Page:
'There is an eruption of anger' within Russia towards President Vladimir Putin's military moblisation order - reports ITV News correspondent Sejal Karia.
Russian police moved quickly on Saturday to disperse peaceful protests against President Vladimir Putin's military mobilisation order, arresting hundreds, including some children, in several cities across the country.
More than 700 people were detained by police, including over 300 in Moscow and around 150 in St Petersburg, according to OVD-Info - an independent website which monitors political arrests in Russia.
According to its analysis some of the arrested individuals were minors.
The demonstrations mirrored protests which followed immediately after the Russian president signed a decree, last Wednesday, ordering the conscription of some 300,000 reservists.
Russia's Defense Ministry has said IT workers, bankers and journalists will be exempt from being called up to fight on this occasion, but it has not ruled out further troop mobilisations in the future.
Most Russian men aged between 18 and 65 are automatically counted as reservists.
On Saturday, police deployed in force throughout cities where protests were scheduled by opposition group Vesna and supporters of jailed opposition leader, Alexei Navalny.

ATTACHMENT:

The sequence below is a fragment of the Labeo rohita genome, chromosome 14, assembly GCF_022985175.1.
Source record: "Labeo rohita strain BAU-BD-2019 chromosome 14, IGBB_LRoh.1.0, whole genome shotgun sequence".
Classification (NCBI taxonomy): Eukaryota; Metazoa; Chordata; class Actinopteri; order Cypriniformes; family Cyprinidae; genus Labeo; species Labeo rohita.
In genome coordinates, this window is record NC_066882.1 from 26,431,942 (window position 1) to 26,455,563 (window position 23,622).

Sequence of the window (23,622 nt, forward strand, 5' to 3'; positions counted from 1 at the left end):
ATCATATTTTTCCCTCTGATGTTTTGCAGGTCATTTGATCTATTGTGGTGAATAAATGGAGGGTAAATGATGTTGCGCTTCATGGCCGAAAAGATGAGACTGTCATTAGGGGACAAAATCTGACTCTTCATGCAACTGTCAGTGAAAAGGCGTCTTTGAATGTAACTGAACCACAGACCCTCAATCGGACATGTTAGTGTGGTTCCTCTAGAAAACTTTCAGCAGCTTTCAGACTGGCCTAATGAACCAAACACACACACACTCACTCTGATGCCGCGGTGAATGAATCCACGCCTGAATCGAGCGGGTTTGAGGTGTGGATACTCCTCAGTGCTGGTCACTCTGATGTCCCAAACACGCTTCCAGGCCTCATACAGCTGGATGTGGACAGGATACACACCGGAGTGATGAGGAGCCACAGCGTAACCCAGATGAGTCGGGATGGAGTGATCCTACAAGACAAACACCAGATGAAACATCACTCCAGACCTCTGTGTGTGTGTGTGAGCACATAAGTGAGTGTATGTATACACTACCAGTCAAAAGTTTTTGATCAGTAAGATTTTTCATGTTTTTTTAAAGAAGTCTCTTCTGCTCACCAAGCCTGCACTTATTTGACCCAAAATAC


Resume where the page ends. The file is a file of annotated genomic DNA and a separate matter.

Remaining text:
They moved quickly to arrest demonstrators, most of them young people, before any protests could be held.
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In Moscow, a heavy contingent of police roamed a downtown area, where a protest was planned, under pouring rain and checked the IDs of those in the area.
Officers rounded up residents they deemed suspicious and later distributed call-up summons to the men who were arrested.
One young woman climbed on a bench and shouted “we aren't cannon fodder!” before police took her away.
Just outside Moscow's Red Square, police were seen detaining a man in a park and whisking him away as others yelled “shame!”.
Before being rounded up in the port city of St Petersburg, a small group of demonstrators managed to briefly march along the main Nevsky avenue, shouting “Putin into the trenches!”.
In the city of Novosibirsk, in eastern Siberia, over 70 people were arrested after singing an innocuous Soviet-era song praising peace.
People who tried to hold individual pickets - which are allowed under Russian law - were also detained.
The quick police action followed the dispersal of Wednesday’s protests, when more than 1,300 people were detained in Moscow, St Petersburg and other Russian cities.
On Saturday, Putin signed a hastily approved bill, which toughens the punishment for soldiers who disobey officers’ orders, desert or surrender to the enemy.